Lions Around the Dorm

This week in Around the Dorm, we have another close finish between Signal sports editor Brandon Lee, Signal managing editor Lauren Kohout and Correspondent Adam Mamawala. This week’s battle royale focuses on former Yankees, the unflappable Guillermo Canas and MVP honors in the NBA. Signal sports assistant Justin Jez mans the reffing position again.

1) Randy Johnson is back with the Diamondbacks and had a promising preseason, and Gary Sheffield is playing well for the Tigers. Which ex-Yankee will be the more productive addition to their new teams?

BL: Sheffield will add power to the DH position and will probably get some time in right field to give Magglio Ordonez some fresh legs. Sheffield can still hit for power and draw walks even though he’s getting up there in age. Fortunately, he has a good relationship with Jim Leyland from their Florida Marlin days and won’t get benched during the playoffs. Whether the Johnson of old or the Johnson from the Yankees shows up is anybody’s guess. I doubt that Johnson can regain the 4 mph he’s lost on his fastball and the three inches he’s lost on his slider. Without an amazing offensive lineup behind Johnson, he will fail to be a double-digit game winner this year.

LK: Sheffield has been getting progressively better at the plate in the past few years, even if it’s just a few points. Obviously not as good as he used to be, he should still be a good leader since he has 19 seasons under his belt; that goes for Johnson, too. Sheffield didn’t play too much last year, so there should be an increase in his numbers anyway just from consistency. However, Johnson is 43 years old and he still gets 17 wins in a year. Though it’s hard to compare a pitcher and a fielder, Johnson’s ERA has dipped significantly (above 5.0) even with those 17 wins last year. Johnson is going back to his World Series Championship team where he was MVP and Sheffield has never played for the Tigers. I guess I’ll go with Sheffield though since he has no history of screwing with the press’ cameras and because the Diamondbacks are wearing red. What’s that about?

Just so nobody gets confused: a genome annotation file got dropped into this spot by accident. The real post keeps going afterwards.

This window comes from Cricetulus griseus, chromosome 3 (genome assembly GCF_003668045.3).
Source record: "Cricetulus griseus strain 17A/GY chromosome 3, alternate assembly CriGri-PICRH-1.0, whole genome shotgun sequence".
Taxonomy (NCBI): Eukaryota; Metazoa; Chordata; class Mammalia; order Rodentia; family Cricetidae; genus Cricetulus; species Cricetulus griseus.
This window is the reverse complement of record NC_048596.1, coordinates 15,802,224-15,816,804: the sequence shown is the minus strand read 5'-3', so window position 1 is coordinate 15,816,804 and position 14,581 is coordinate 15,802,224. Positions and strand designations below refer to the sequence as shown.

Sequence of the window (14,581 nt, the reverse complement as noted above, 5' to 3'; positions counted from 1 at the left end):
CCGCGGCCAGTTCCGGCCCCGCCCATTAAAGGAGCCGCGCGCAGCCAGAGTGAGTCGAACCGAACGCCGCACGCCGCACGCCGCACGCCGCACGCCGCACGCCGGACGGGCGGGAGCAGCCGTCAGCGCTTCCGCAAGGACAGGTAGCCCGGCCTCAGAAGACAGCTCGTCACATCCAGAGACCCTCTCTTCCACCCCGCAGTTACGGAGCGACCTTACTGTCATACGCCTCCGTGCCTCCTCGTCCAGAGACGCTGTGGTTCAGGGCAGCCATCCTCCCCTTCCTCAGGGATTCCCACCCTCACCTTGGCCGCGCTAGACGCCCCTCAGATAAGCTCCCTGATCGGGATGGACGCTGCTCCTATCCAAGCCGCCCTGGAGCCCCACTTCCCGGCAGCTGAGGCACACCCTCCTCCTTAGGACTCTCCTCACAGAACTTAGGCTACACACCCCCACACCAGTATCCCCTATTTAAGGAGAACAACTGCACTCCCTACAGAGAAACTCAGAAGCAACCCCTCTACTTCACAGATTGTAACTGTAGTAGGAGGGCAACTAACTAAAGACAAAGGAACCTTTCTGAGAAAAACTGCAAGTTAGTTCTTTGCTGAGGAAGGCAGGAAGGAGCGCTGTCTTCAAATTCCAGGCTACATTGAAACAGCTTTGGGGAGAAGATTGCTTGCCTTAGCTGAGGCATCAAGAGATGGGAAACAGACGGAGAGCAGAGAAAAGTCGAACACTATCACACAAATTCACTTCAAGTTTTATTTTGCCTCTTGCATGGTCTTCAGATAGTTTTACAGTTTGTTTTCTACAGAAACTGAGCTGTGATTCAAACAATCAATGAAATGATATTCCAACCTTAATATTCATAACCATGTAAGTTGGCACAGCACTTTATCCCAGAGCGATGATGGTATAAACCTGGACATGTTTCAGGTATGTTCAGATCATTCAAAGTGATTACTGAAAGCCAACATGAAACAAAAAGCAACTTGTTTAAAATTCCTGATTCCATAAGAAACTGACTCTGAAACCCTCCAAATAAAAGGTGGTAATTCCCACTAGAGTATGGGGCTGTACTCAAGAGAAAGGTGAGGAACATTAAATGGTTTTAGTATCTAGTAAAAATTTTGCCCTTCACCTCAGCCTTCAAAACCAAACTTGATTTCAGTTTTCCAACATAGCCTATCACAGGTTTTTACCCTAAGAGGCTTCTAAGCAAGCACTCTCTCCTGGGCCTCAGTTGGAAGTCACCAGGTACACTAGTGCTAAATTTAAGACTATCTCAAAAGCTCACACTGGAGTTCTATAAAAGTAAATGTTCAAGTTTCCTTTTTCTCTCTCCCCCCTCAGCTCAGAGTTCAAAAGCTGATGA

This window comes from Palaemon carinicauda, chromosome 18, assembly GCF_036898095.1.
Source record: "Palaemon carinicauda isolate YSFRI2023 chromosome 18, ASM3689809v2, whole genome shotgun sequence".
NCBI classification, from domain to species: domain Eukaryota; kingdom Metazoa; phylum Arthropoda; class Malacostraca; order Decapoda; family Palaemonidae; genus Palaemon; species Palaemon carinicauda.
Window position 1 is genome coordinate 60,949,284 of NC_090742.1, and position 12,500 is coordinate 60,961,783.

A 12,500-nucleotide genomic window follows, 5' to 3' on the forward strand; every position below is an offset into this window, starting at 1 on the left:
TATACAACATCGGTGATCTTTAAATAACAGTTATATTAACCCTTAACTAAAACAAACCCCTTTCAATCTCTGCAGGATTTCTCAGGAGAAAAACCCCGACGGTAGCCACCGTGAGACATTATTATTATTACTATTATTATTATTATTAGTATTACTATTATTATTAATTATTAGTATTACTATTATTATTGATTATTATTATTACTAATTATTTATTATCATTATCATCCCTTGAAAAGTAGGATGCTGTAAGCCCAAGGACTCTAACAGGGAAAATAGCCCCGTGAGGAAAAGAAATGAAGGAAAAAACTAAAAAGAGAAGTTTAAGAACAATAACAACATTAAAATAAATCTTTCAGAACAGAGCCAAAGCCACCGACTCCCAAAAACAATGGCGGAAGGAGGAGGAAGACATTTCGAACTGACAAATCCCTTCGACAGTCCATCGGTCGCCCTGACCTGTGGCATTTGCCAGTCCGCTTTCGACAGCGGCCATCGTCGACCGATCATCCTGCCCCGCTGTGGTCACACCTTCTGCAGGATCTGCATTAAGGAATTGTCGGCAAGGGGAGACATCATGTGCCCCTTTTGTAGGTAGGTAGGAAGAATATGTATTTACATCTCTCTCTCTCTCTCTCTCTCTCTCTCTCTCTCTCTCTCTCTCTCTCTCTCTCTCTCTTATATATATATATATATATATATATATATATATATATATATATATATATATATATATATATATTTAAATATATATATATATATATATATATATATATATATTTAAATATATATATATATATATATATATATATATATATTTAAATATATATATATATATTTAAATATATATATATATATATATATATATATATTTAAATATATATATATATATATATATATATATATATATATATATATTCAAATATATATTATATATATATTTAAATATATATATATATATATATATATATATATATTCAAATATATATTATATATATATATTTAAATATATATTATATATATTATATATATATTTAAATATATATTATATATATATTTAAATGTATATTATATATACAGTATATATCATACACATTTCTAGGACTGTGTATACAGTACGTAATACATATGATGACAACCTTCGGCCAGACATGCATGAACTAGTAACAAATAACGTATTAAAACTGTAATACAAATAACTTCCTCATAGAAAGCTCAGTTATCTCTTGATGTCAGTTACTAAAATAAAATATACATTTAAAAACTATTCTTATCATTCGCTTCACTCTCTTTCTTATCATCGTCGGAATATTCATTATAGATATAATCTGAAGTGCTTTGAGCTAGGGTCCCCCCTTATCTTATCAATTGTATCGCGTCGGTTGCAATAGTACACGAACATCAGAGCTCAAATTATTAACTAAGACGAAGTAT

AM: Sheffield will be the more productive player with his new team. Some people simply can’t cut it in New York (Jeff Weaver), but that really doesn’t apply to Johnson or Sheffield. In this case, the stats don’t lie. Look at Johnson’s ERA over the past three seasons: 2.60, 3.79 and 5.00 last year. Wins and losses are unimportant. Sheffield, on the other hand, has had problems with injuries but has remained a force in the middle of the lineup who will bat around .290 or .300 and give you 35 home runs. Playing predominately DH in Detroit, his inability to cover ground in the outfield won’t be a problem either. Look for Johnson to win around 12 or 13 games with a slightly improved ERA, maybe between 4.00 and 4.50, but Sheffield will have the bigger effect on a Detroit team that may very well get back to the World Series.

JJ: In a sweep for Sheffield, Brandon takes the round with 3 points. My usual inside information man tells me that Leyland and Sheffield are on good terms and Johnson’s season will be a crap shoot. Mamawala gets 2 points. I like the projections for the each player. Kohout, I don’t think jersey color and off-field problems are considerations – 1 point.

2) Guillermo Ca?as, No. 55 in the world, has beaten the dominant Roger Federer twice this year. What is it about Ca?as and his game that has allowed him to take down Federer twice?

BL: Ca?as is a former top-eight player but also was suspended for allegedly taking performance-enhancing drugs. Whether Ca?as is still taking that is a mystery. The way he won against Federer was by covering the court like Ed Reed in the secondary. Nothing got past him and he ran down every shot from Federer. Perhaps, performance-enhancing drugs gave him the ability to run down those shots. However, it’s not like Ca?as was a nobody beating the great Federer. He had to have some skill besides running like a gazelle. In those two matches, Federer also had several unforced errors which added to his demise.

LK: He is ranked No. 55 for a reason. It isn’t so much anything about Ca?as’ game. He just has Federer’s number. They have sort of the same kind of playing style, and he is returning a lot of balls Federer usually fires past guys. Federer got frustrated and had a lot of unforced errors in those matches, hitting the balls long and into the net. Federer has gotten the best of all the other players, but Ca?as just has him figured out. Federer will be fine once he can get into his groove and leave the errors to Ca?as. If he plays more defensive the next time he plays him, I don’t see why Federer wouldn’t turn things around.